Politicians, police, and community leaders in Kilwinning all stress the harmony between local groups and inter-denominational activities. But the word on the streets and in the working class pubs paints a black, depressing picture.

Most people refused to be named and photographs were out of the question. In Kilwinning alone, there are six Loyal Orange Lodges, for men, women, teenagers, and youngsters under 13.

The town also became the seat of Freemasonry in Scotland, with the country's oldest lodge. Kilwinning was the scene of a month's violent sectarian rioting in 1907.

''If you are not a Protestant you don't stay here,'' says one regular in the Buff Tavern, named after a junior football team. ''There's the Orange Lodges, three bands, and the oldest Masonic lodge in Scotland. That's how bad it is.''

Heather, a 38-year-old NHS manager at a Glasgow teaching hospital, left Ayrshire soon after being thrown out of Kilwinning's Winton Arms for being a Catholic. The pub, now demolished, became infamous after a customer was banned for owning a green car.

''I was 18 at the time,'' she remembers. ''The woman behind the bar took one look at me and said: 'You look like a Catholic and you smell like a Catholic.' Then she threw me out. She was notorious for barring Catholics and bigotry is still rife. I don't want my name printed because I still have family there.''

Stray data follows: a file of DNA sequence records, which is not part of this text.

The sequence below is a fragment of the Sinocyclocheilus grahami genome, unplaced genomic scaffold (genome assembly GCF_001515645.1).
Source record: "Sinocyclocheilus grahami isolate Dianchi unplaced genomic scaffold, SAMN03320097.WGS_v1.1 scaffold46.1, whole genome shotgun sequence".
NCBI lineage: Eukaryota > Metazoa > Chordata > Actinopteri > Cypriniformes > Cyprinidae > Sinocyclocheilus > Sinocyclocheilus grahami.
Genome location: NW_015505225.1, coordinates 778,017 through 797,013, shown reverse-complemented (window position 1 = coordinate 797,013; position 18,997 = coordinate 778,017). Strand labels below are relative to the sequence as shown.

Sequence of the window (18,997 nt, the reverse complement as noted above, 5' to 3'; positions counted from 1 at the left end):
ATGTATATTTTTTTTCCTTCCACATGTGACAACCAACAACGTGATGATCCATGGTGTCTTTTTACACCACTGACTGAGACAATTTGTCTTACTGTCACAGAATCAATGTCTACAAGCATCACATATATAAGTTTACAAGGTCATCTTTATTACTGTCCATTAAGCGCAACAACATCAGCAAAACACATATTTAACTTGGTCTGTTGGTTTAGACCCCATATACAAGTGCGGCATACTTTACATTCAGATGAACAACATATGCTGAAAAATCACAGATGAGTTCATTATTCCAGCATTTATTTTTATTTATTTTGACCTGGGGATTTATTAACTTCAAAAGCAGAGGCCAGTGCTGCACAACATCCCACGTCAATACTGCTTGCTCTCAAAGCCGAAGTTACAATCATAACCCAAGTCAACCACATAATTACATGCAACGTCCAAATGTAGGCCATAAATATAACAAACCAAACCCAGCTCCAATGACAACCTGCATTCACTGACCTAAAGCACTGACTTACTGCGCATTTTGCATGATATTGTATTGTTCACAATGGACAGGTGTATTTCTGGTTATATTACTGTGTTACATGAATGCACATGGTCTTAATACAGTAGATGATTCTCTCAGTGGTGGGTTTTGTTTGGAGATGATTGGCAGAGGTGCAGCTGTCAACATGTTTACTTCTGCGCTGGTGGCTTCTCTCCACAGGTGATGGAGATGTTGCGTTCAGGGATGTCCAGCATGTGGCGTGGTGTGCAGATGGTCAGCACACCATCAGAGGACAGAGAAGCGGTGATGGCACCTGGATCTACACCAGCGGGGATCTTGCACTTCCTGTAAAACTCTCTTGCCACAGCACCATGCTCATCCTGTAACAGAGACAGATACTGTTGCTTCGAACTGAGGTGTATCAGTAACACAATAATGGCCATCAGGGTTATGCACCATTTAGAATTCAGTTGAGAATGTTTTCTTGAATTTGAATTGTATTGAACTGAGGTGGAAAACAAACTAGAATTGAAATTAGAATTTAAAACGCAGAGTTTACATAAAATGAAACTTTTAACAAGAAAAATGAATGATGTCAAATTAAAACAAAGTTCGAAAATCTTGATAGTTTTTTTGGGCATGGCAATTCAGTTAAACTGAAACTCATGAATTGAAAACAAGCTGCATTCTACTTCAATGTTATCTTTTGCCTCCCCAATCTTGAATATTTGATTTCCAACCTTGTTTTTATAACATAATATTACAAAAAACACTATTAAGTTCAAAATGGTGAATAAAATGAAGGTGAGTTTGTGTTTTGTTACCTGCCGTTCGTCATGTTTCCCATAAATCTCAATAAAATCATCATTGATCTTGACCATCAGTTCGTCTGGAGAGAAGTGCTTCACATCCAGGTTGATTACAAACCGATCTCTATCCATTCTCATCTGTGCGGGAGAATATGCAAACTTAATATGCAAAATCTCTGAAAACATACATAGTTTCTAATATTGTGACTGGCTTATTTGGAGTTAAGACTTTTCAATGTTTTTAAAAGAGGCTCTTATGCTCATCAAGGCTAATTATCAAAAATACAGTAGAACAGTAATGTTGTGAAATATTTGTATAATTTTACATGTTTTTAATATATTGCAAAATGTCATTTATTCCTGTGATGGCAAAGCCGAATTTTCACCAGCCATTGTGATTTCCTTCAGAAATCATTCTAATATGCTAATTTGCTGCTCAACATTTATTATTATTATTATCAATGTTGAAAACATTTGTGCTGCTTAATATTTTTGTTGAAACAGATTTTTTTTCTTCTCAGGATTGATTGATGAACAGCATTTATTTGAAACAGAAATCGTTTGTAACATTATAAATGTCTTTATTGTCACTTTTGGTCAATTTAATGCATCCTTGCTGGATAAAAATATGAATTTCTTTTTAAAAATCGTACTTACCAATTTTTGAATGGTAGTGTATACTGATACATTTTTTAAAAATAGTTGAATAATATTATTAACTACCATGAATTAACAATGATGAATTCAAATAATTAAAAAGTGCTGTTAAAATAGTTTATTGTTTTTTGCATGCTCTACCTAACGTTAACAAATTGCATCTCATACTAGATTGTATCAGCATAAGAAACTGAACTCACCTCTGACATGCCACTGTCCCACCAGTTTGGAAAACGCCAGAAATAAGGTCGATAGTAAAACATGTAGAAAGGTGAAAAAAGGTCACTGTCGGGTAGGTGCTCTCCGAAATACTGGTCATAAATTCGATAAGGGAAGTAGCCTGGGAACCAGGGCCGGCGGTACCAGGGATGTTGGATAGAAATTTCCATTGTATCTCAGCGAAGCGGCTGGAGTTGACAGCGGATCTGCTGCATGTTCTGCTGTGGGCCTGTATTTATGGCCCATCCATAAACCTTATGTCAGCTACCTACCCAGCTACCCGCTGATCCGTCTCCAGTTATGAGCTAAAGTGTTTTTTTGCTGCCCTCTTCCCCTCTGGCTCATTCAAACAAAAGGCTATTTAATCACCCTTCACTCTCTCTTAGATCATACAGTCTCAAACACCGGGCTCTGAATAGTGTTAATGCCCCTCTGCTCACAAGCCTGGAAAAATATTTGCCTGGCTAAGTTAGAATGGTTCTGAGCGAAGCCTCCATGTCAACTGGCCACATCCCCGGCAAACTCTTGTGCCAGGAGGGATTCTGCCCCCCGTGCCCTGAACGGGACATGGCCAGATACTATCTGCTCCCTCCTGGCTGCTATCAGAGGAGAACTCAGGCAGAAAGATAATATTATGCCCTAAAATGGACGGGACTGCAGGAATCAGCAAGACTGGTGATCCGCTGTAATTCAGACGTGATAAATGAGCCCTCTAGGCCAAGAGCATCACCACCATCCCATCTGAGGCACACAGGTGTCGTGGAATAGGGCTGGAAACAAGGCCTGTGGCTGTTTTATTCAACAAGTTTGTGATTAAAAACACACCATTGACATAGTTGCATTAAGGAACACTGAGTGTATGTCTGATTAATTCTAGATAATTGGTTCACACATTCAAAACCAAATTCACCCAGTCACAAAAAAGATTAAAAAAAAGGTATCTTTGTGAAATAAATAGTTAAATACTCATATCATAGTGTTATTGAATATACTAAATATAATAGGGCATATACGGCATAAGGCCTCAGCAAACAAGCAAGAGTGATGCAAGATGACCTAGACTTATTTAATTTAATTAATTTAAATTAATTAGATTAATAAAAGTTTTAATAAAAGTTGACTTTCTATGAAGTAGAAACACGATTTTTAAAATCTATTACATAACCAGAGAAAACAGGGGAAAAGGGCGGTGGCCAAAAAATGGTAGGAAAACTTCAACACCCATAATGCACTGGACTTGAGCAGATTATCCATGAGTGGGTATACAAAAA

Heather first experienced sectarianism when she was just seven. ''I went to a friend's house in Stevenston and her mother slammed the door in my face. She said: 'I don't want any Papes here.' If you go back it's always been there - what school did you go to, who your dad was. There was only one big employer in the area and that was ICI."

Heather adds: ''I was glad to leave it all behind. My mum and dad protected us and told us to be good to everybody, because she was a Protestant and he was a Catholic. They had a mixed marriage. Can you believe that's what they still call it?''

Cunninghame South Labour MP Brian Donohoe stresses the importance of peaceful co-existence. ''As someone who has to deal with all sorts of disputes, it's less than helpful to encounter bigotry coming to the surface,'' he says. ''This one isolated incident possibly had its roots elsewhere. I have no major concerns of it being repeated in the future.''

Roy Lauchlan, a Justice of the Peace and former Kilwinning town councillor, insists: ''Kilwinning is more together than most communities. The Orange label is more in the past, and these incidents tend to get blown out of proportion.''

Nobody would comment at Kilwinning's Orange lodges, but Jack Ramsay, secretary of the Loyal Orange Institution of Scotland, says: ''Mark Wyper is not an Orangeman, he does not play in an Orange band, and I have no knowledge of his links with the Apprentice Boys, which is a separate and autonomous organisation.

''All people have the right to their own beliefs and to live their lives without interference to their basic civil and religious liberties.'' Mr Ramsay would not comment on alleged sectarianism in North Ayrshire.

Superintendent David Johnstone, in charge of policing Irvine and Kilwinning, says: ''I have no knowledge of overt sectarianism in the area.''

A source close to MI5 in Northern Ireland confirmed the strong links between loyalist paramilitary groups and Scottish supporters. ''The one place where they have the most practical support has been Scotland,'' he says.